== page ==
Being a werewolf has nothing to do with whether or not those in your family were werewolves or not, because it’s not hereditary. It happens to you because there’s something about your true nature that makes you become a monster sometimes. It’s kind of like how some babies are born with brown or black eyes, rather than the ubiquitous blue. It’s just something about you. You are either born one or you’re not, just the way some people have a natural predisposition to swimming—you either like the water or you don’t. I don’t like swimming. I know what I am, but sometimes I’m not sure who. We’re always learning. I remember very well how Sara and I met, actually (I was lying to you before. I do that, sometimes). Her brother found me lying moribund in a gutter. But that was in a dream. Really, I met her in school, on the basketball court. There are levels of dream superimposed over reality and sometimes things in them coincide with how things actually unfold. Other times, not. Sara’s hair was plastered to her forehead in basketball sweat as she came up to me and said, “Don’t I know you from art classes at The Visual Arts Center Summer Camp when we were kids?” I said, “Yes.” She shared her cookies every day at break with me after that, for the rest of eternity. I wasn’t sure what eternity was as I sat in the back seat of Heidi’s powder blue Lexus. I was a very naïve werewolf, indeed. And a very naïve person, too. I was a green baby if ever there was one, and we were all green babies, until the world takes things away from us, until times eats us as we so desperately try to eat it up first. I noted how the sky was beginning to go dusky. I wanted to exchange a look with Sara that shared my fear of not knowing. Of not knowing whether tonight was one of those nights when I would transform into my werewolf self. It was only supposed to be on weekends, and only when there was a full moon, then—and never on school days— but lately it had been unpredictable. I could share this information with Sara in a glance, letting her know that something was up. She wouldn’t judge, even if we had a lengthy 58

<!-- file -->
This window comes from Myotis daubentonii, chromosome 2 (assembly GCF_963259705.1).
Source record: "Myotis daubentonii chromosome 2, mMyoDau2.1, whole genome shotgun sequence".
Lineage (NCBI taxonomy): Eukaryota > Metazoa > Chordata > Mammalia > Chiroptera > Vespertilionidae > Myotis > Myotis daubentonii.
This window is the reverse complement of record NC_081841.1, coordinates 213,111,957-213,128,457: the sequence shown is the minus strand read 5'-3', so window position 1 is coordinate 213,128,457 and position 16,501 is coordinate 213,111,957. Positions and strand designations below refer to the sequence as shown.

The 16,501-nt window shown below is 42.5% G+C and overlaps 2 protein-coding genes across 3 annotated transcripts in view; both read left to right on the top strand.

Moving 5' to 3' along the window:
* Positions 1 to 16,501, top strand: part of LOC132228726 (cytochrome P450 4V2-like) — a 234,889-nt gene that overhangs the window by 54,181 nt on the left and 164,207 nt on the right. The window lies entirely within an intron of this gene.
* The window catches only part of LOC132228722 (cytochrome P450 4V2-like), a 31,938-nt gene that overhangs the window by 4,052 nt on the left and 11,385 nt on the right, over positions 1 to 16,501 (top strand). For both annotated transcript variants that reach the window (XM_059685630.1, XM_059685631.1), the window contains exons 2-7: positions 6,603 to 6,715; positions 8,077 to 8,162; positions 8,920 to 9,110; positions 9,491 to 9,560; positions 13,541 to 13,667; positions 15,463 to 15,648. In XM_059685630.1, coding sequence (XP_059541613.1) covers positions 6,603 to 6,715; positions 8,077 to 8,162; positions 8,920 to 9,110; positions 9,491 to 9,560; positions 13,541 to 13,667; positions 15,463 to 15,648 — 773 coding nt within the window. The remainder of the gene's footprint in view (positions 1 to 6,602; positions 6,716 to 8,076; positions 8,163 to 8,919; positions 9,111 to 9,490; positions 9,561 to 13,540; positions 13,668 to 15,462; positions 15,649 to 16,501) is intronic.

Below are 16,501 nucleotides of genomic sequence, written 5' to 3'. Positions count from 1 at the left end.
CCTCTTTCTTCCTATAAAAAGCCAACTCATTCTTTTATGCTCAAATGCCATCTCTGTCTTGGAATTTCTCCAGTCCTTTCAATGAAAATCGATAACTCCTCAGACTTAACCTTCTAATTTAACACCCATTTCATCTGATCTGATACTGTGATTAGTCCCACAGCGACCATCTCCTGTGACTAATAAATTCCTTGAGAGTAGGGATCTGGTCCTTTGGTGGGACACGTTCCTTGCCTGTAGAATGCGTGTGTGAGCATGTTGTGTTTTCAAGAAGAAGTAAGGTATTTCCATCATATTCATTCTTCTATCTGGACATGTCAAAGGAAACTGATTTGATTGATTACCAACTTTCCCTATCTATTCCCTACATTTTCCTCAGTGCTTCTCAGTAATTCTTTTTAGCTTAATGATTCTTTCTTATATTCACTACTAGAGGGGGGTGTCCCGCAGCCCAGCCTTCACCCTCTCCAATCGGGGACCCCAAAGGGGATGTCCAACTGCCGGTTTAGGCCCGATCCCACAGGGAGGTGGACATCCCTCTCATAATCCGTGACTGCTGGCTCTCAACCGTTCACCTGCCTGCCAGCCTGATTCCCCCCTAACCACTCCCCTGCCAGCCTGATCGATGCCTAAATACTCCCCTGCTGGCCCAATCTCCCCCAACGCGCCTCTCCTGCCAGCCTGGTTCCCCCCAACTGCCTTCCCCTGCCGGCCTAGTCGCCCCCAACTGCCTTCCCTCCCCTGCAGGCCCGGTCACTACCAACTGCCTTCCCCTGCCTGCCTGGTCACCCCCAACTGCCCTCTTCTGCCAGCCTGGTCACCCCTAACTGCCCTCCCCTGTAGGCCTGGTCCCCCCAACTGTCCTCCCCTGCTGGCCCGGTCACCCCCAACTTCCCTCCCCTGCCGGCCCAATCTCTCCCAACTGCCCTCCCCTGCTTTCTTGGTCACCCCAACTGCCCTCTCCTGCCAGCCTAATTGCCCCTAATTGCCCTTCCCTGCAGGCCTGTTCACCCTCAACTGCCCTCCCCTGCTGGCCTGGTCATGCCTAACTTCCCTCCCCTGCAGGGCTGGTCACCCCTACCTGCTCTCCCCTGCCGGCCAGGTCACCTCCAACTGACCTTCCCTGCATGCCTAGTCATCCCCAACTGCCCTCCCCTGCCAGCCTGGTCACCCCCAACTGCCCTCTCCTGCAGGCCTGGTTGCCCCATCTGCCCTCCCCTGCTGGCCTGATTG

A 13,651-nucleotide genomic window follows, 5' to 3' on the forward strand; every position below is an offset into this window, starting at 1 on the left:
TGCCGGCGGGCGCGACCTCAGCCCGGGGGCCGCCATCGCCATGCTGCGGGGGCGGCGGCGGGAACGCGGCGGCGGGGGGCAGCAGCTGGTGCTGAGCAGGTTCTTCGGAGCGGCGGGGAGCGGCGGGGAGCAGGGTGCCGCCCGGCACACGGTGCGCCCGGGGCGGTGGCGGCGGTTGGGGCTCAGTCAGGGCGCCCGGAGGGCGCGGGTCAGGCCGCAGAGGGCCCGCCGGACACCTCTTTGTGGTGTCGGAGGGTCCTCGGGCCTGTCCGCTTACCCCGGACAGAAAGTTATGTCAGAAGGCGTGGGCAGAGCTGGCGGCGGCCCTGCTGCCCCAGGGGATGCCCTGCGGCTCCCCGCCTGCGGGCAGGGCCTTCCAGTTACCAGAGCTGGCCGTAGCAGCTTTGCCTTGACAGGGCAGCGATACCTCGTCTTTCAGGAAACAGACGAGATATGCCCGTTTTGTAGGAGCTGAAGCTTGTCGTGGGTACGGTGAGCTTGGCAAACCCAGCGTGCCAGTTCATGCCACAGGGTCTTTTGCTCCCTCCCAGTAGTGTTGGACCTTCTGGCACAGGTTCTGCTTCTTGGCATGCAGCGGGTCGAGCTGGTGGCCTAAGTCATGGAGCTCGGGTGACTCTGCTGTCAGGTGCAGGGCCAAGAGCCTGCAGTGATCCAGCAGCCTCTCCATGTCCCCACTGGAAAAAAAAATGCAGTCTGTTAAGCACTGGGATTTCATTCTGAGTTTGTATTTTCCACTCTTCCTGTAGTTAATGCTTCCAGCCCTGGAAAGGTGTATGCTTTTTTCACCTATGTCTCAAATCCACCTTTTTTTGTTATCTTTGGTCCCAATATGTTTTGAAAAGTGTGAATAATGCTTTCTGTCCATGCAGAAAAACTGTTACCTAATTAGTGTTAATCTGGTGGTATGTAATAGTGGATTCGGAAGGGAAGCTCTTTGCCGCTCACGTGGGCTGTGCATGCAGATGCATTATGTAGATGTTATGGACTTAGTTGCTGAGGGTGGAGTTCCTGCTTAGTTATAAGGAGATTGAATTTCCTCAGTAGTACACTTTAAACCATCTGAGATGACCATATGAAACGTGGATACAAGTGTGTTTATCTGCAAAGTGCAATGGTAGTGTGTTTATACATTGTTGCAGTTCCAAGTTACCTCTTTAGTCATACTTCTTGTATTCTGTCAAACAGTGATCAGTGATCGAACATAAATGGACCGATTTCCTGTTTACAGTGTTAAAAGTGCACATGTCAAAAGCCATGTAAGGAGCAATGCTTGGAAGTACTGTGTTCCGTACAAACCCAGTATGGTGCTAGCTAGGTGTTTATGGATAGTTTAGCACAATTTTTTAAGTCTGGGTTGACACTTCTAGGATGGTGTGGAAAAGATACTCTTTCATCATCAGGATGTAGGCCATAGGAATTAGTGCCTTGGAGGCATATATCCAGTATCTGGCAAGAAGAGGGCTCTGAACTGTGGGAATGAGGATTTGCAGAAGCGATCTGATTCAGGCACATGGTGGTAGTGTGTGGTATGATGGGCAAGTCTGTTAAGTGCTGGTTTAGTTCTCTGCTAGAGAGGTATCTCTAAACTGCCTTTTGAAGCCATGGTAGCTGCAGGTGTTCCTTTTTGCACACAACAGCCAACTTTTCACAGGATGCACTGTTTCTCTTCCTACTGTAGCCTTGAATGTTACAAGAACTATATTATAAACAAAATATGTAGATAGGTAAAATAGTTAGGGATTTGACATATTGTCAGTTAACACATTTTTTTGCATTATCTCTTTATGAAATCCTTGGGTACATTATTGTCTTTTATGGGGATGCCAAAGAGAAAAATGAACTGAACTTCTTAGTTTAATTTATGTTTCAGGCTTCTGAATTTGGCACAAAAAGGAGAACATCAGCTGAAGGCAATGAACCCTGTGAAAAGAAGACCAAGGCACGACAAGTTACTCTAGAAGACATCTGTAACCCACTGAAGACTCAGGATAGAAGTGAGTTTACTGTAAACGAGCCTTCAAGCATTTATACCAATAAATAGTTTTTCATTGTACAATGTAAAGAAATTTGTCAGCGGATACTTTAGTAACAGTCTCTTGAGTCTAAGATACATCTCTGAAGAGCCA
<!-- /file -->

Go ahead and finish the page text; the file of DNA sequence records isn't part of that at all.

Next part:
conversation about it, I knew. I was so thankful for a friend like that. Not everyone has one. I wanted so badly to look at her and have the answer to my problem be in her eyes, but I knew that wouldn’t happen because it couldn’t. No one else has all the answers. If we’re lucky, once in a while we get a clue—from a person or a thing, such as a situation—about where we need to be looking next for more clues for the next thing we’ll go through. The twilight was coming on, and I had no idea if I was going to sprout fur and long nails—not the good kind of long nails—in a matter of a few hours. So I just looked out the window at the boarded up Yögen Früz, which was still there even after all my glancing at Sara while worrying, because we were stopped at a red light at the corner. I sighed and swallowed hard, though perhaps no one was really sensitive to my subtle signs of worrying. I couldn’t tell. Social cues are not my forte. My friends were mostly lost in the music, which they’d turned up. They were lost in the music of life. It was up to me to catch onto the beat, and be with them in the moment.